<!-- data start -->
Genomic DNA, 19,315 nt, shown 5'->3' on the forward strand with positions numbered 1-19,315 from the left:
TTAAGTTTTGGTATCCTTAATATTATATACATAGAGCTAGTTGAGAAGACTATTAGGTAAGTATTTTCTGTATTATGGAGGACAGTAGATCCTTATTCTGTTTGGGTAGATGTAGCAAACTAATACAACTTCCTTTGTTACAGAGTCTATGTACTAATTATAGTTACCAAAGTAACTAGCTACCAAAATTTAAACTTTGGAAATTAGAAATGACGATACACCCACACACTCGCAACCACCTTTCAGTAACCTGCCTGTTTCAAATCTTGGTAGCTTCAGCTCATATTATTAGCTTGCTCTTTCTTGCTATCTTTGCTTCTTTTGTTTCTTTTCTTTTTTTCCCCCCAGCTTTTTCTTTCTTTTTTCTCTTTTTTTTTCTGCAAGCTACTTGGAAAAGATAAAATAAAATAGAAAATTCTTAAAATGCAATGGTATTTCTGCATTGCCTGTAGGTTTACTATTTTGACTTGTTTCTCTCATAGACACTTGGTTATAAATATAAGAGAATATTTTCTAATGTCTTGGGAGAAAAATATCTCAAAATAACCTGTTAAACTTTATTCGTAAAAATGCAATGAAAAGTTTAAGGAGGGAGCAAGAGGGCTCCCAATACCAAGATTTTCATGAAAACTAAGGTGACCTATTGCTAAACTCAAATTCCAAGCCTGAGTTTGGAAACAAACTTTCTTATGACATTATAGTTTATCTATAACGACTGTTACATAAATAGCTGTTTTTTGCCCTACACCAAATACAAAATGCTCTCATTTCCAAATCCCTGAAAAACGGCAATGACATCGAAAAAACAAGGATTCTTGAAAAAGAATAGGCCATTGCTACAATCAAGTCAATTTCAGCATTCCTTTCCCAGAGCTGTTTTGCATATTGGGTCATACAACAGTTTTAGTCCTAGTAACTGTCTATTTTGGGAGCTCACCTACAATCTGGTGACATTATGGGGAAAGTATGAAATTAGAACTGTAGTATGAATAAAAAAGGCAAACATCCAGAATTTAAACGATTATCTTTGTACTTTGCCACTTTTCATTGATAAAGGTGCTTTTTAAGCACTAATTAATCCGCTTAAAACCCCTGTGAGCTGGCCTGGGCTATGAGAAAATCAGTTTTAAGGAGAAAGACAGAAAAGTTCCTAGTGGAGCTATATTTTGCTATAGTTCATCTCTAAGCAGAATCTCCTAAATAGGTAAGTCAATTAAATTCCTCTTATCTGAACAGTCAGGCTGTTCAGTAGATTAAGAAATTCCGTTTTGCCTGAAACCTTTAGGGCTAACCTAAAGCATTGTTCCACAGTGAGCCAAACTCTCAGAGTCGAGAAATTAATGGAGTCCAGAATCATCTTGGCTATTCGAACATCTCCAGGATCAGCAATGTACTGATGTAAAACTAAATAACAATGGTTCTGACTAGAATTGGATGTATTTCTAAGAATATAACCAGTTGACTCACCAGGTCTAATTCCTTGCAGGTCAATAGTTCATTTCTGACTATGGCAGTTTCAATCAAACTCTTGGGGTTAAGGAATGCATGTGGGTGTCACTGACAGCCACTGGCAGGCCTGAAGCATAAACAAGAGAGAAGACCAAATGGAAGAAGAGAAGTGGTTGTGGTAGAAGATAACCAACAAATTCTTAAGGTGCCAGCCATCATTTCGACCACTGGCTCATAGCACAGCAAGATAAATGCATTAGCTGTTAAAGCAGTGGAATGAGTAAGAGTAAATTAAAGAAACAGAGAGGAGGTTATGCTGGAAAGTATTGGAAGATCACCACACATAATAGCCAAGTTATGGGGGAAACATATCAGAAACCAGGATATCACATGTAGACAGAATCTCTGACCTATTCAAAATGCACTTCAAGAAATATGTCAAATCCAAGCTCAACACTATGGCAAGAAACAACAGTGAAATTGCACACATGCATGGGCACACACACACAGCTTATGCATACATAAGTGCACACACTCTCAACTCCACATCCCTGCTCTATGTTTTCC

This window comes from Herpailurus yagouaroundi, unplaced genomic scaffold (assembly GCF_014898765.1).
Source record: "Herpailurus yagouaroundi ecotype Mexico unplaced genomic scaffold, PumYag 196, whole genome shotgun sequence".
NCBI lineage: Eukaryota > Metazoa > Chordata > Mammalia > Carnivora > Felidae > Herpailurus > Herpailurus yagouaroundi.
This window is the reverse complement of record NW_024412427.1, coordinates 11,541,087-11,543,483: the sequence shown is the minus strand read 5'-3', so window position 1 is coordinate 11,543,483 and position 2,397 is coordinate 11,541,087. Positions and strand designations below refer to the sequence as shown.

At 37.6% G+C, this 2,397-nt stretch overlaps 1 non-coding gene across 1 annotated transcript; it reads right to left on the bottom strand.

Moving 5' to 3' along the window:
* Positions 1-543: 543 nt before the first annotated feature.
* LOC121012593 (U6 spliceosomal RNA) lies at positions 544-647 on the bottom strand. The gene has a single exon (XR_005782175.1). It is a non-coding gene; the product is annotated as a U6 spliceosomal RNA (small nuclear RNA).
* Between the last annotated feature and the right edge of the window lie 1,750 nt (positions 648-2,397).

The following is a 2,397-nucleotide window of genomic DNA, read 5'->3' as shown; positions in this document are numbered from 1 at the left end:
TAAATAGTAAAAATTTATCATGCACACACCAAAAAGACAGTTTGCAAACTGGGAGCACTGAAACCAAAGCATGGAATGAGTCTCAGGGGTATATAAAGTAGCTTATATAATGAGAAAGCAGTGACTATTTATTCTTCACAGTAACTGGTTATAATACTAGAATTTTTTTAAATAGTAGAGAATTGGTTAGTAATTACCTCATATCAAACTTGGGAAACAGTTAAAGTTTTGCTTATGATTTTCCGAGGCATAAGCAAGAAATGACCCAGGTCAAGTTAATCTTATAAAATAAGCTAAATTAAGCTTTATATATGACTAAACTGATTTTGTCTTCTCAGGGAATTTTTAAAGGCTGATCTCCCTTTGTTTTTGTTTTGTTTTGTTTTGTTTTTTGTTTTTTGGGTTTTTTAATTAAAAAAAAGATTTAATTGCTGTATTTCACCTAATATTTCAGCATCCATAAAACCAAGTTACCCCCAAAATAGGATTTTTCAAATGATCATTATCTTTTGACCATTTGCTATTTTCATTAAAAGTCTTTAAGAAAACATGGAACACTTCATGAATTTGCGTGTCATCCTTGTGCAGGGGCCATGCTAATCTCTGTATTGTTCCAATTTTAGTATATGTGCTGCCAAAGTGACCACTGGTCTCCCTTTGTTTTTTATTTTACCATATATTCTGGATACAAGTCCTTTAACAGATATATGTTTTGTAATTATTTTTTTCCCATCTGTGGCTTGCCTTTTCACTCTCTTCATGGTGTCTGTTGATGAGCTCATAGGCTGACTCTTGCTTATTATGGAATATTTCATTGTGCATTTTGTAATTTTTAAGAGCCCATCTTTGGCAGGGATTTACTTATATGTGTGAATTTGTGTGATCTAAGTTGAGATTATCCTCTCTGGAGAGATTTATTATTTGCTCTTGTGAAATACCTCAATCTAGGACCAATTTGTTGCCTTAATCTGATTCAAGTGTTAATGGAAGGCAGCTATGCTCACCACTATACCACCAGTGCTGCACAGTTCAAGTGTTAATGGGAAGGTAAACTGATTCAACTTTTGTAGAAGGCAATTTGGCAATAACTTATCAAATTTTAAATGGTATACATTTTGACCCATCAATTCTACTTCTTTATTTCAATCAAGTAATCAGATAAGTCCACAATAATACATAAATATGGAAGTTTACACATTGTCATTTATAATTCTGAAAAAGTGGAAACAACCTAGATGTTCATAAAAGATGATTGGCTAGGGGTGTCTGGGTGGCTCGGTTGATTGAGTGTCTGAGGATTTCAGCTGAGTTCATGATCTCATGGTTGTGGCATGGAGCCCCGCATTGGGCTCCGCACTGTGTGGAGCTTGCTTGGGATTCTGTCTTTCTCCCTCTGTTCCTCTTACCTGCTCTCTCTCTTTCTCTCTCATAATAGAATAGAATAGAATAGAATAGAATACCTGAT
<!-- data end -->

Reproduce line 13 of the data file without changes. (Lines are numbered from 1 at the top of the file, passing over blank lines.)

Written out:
TAAATAGTAAAAATTTATCATGCACACACCAAAAAGACAGTTTGCAAACTGGGAGCACTGAAACCAAAGCATGGAATGAGTCTCAGGGGTATATAAAGTAGCTTATATAATGAGAAAGCAGTGACTATTTATTCTTCACAGTAACTGGTTATAATACTAGAATTTTTTTAAATAGTAGAGAATTGGTTAGTAATTACCTCATATCAAACTTGGGAAACAGTTAAAGTTTTGCTTATGATTTTCCGAGGCATAAGCAAGAAATGACCCAGGTCAAGTTAATCTTATAAAATAAGCTAAATTAAGCTTTATATATGACTAAACTGATTTTGTCTTCTCAGGGAATTTTTAAAGGCTGATCTCCCTTTGTTTTTGTTTTGTTTTGTTTTGTTTTTTGTTTTTTGGGTTTTTTAATTAAAAAAAAGATTTAATTGCTGTATTTCACCTAATATTTCAGCATCCATAAAACCAAGTTACCCCCAAAATAGGATTTTTCAAATGATCATTATCTTTTGACCATTTGCTATTTTCATTAAAAGTCTTTAAGAAAACATGGAACACTTCATGAATTTGCGTGTCATCCTTGTGCAGGGGCCATGCTAATCTCTGTATTGTTCCAATTTTAGTATATGTGCTGCCAAAGTGACCACTGGTCTCCCTTTGTTTTTTATTTTACCATATATTCTGGATACAAGTCCTTTAACAGATATATGTTTTGTAATTATTTTTTTCCCATCTGTGGCTTGCCTTTTCACTCTCTTCATGGTGTCTGTTGATGAGCTCATAGGCTGACTCTTGCTTATTATGGAATATTTCATTGTGCATTTTGTAATTTTTAAGAGCCCATCTTTGGCAGGGATTTACTTATATGTGTGAATTTGTGTGATCTAAGTTGAGATTATCCTCTCTGGAGAGATTTATTATTTGCTCTTGTGAAATACCTCAATCTAGGACCAATTTGTTGCCTTAATCTGATTCAAGTGTTAATGGAAGGCAGCTATGCTCACCACTATACCACCAGTGCTGCACAGTTCAAGTGTTAATGGGAAGGTAAACTGATTCAACTTTTGTAGAAGGCAATTTGGCAATAACTTATCAAATTTTAAATGGTATACATTTTGACCCATCAATTCTACTTCTTTATTTCAATCAAGTAATCAGATAAGTCCACAATAATACATAAATATGGAAGTTTACACATTGTCATTTATAATTCTGAAAAAGTGGAAACAACCTAGATGTTCATAAAAGATGATTGGCTAGGGGTGTCTGGGTGGCTCGGTTGATTGAGTGTCTGAGGATTTCAGCTGAGTTCATGATCTCATGGTTGTGGCATGGAGCCCCGCATTGGGCTCCGCACTGTGTGGAGCTTGCTTGGGATTCTGTCTTTCTCCCTCTGTTCCTCTTACCTGCTCTCTCTCTTTCTCTCTCATAATAGAATAGAATAGAATAGAATAGAATACCTGAT